Diagnosing And Treating Toothaches Caused By Acid Erosion

The symptoms of a toothache can range from mild to excruciating. Because toothaches can be caused by numerous conditions, your dentist will need to determine the source before implementing an effective treatment plan. One of the most common causes of tooth pain is acid erosion, also known as enamel erosion. This dental condition can lead to tooth sensitivity when eating or drinking hot, cold, or sweet foods and beverages. Acid erosion can also lead to throbbing toothaches, especially if the underlying dentin and nerves are exposed. Here are some ways your dentist can diagnose acid erosion and some treatment options they may recommend to manage your symptoms.

Diagnosing Acid Erosion

Your dentist will take a medical and dental history from you to determine if you have any risk factors that could predispose you to acid erosion-related toothaches. They may ask you if you consume highly acidic products, take dietary supplements such as vitamin C (ascorbic acid), and have acid reflux disease. When stomach acid rises up into your esophagus and throat, it can affect the enamel on your teeth, making it thin and weak, which can lead to dental pain. Your dentist will also perform an oral examination and assess your teeth for signs of acid erosion, such as tooth discoloration. When your enamel thins due to acid erosion, it allows the dark yellow dentin to show through.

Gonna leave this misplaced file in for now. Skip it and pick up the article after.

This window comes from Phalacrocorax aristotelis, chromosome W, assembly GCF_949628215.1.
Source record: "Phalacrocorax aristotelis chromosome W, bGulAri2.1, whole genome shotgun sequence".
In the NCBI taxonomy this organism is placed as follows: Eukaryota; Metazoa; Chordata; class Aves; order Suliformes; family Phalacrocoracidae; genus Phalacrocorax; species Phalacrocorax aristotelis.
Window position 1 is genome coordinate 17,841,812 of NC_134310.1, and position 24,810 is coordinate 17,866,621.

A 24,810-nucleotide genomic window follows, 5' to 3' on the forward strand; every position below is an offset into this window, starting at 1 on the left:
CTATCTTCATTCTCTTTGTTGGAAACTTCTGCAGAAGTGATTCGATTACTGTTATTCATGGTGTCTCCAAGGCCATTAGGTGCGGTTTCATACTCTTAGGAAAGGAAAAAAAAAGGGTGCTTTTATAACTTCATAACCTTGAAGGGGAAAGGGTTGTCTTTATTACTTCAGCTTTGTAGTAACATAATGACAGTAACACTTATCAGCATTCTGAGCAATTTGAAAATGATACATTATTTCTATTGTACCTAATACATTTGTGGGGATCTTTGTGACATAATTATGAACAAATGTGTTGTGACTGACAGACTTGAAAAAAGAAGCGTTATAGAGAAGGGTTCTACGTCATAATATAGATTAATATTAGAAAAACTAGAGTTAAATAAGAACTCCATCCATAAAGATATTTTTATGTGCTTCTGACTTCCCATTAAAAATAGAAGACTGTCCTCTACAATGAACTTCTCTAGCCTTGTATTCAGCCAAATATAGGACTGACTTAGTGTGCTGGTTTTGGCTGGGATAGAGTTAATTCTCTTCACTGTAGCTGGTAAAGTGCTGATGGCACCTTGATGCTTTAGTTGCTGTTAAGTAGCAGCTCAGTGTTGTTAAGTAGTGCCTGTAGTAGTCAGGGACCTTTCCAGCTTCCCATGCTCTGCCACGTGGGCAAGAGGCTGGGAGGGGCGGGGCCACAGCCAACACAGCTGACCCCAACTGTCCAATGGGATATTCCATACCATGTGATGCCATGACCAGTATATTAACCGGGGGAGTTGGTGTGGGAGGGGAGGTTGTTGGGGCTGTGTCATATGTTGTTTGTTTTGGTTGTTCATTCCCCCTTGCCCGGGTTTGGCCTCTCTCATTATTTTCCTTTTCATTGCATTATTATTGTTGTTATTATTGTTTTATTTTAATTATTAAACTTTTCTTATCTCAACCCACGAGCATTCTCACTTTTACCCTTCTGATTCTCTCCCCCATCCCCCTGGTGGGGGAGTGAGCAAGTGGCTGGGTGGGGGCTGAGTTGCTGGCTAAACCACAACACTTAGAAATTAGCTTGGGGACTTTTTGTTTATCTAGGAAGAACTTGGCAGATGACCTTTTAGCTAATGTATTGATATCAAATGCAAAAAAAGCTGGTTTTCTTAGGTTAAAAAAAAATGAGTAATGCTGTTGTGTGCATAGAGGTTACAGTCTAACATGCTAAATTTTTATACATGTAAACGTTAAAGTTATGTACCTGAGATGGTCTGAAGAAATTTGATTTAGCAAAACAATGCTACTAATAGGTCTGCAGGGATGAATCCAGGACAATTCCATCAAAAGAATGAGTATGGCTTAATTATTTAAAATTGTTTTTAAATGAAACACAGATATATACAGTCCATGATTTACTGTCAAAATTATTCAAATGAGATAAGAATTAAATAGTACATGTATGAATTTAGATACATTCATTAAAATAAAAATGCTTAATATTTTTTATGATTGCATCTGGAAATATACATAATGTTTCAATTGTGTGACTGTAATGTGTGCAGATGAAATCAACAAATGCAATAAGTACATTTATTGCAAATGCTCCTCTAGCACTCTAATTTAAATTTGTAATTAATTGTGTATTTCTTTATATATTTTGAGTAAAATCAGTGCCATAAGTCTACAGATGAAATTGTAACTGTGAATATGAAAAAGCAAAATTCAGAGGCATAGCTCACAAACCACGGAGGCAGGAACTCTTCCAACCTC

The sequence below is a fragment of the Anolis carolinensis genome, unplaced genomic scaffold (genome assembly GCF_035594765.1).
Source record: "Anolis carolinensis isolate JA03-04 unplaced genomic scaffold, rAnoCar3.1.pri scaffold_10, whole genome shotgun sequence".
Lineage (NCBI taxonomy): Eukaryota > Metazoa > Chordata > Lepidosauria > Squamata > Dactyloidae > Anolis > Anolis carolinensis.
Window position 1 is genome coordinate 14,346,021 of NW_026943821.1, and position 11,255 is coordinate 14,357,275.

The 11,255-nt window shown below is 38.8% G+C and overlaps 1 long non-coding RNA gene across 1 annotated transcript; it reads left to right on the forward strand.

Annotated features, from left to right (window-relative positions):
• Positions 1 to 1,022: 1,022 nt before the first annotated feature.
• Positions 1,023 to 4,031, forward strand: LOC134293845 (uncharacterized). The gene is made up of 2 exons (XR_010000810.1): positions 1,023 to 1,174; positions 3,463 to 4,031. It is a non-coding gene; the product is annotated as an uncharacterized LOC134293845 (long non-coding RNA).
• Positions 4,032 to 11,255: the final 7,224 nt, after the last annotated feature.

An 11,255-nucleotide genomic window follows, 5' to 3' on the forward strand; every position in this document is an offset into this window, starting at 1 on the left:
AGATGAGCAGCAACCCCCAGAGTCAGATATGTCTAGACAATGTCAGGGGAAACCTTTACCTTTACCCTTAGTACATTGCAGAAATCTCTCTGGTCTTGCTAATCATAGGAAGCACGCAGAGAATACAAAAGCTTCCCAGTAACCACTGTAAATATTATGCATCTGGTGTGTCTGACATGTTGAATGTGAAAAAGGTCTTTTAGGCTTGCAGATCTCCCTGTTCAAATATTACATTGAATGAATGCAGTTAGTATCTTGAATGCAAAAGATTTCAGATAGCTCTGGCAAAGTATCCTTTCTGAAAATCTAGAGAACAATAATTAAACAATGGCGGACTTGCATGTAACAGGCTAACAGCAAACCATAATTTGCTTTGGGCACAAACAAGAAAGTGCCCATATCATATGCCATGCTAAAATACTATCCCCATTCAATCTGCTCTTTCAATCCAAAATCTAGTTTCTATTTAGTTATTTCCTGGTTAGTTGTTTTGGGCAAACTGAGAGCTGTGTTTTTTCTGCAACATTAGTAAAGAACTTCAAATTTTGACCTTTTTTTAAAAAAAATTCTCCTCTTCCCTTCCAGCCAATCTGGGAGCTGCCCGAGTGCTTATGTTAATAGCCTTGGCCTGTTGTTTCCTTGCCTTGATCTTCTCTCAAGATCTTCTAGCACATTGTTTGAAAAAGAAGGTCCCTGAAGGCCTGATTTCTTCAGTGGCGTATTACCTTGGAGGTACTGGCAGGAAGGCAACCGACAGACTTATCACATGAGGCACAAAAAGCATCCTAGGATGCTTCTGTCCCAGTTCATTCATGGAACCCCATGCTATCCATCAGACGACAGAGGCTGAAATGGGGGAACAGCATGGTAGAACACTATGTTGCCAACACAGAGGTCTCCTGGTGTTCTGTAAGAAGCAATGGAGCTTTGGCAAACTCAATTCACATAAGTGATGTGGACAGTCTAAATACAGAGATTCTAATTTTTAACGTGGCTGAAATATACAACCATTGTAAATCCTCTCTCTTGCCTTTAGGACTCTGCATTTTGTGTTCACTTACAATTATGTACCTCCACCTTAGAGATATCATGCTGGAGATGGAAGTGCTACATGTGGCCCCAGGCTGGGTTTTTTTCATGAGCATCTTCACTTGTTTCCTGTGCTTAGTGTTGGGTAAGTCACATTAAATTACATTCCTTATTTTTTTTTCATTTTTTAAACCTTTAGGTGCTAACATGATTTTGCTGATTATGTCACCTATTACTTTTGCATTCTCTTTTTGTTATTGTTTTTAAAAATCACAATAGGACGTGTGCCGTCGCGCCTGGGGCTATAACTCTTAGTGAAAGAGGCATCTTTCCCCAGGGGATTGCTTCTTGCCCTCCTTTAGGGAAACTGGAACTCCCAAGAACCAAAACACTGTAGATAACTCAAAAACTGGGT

Treating Acid Erosion-Related Toothaches

While existing damage caused by acid erosion is not reversible, there are steps you and your dentist can take to help prevent further enamel erosion and desensitize your teeth to minimize pain when consuming trigger foods and drinks.

Your dentist may recommend brushing your teeth with a remineralizing toothpaste to help reduce sensitivity and tooth pain. Dental crowns may also be recommended for toothaches caused by acid erosion. Dental crowns fit over your teeth to shield them against irritants and nerve sensitivity. Limiting your intake of acidic products, working with your primary care doctor to manage your acid reflux disease, and avoiding brushing your teeth too hard can help prevent tooth pain from acid erosion.

If you suffer from frequent dental pain or experience dental sensitivity, make an appointment with your dentist to rule out acid erosion. Once acid erosion has been identified through a comprehensive oral examination and appropriately treated, you may be able to resume eating and drinking your favorite foods and beverages without sensitivity and tooth pain.

For more information on toothaches, contact a professional near you.